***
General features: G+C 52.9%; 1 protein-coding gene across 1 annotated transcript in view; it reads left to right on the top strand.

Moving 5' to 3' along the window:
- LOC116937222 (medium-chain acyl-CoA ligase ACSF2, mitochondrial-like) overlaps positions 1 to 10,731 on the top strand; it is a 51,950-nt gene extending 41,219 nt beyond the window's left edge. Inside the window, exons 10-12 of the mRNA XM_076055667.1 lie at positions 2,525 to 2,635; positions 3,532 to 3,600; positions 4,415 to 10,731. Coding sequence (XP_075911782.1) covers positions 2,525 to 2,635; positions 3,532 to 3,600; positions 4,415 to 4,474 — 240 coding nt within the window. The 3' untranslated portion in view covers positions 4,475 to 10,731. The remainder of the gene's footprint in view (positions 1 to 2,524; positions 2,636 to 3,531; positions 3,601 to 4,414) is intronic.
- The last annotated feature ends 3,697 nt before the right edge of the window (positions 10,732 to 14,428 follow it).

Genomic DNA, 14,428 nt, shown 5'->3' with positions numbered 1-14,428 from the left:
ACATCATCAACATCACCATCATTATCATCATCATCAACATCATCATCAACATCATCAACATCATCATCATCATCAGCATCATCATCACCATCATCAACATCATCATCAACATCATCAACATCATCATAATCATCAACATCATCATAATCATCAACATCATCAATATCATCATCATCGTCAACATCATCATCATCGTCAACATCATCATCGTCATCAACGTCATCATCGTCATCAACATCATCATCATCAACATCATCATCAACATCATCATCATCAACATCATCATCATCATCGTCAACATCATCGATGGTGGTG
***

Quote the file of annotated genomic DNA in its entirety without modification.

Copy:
General features: G+C 52.9%; 1 protein-coding gene across 1 annotated transcript in view; it reads left to right on the top strand.

Moving 5' to 3' along the window:
- LOC116937222 (medium-chain acyl-CoA ligase ACSF2, mitochondrial-like) overlaps positions 1 to 10,731 on the top strand; it is a 51,950-nt gene extending 41,219 nt beyond the window's left edge. Inside the window, exons 10-12 of the mRNA XM_076055667.1 lie at positions 2,525 to 2,635; positions 3,532 to 3,600; positions 4,415 to 10,731. Coding sequence (XP_075911782.1) covers positions 2,525 to 2,635; positions 3,532 to 3,600; positions 4,415 to 4,474 — 240 coding nt within the window. The 3' untranslated portion in view covers positions 4,475 to 10,731. The remainder of the gene's footprint in view (positions 1 to 2,524; positions 2,636 to 3,531; positions 3,601 to 4,414) is intronic.
- The last annotated feature ends 3,697 nt before the right edge of the window (positions 10,732 to 14,428 follow it).

Genomic DNA, 14,428 nt, shown 5'->3' with positions numbered 1-14,428 from the left:
ACATCATCAACATCACCATCATTATCATCATCATCAACATCATCATCAACATCATCAACATCATCATCATCATCAGCATCATCATCACCATCATCAACATCATCATCAACATCATCAACATCATCATAATCATCAACATCATCATAATCATCAACATCATCAATATCATCATCATCGTCAACATCATCATCATCGTCAACATCATCATCGTCATCAACGTCATCATCGTCATCAACATCATCATCATCAACATCATCATCAACATCATCATCATCAACATCATCATCATCATCGTCAACATCATCGATGGTGGTG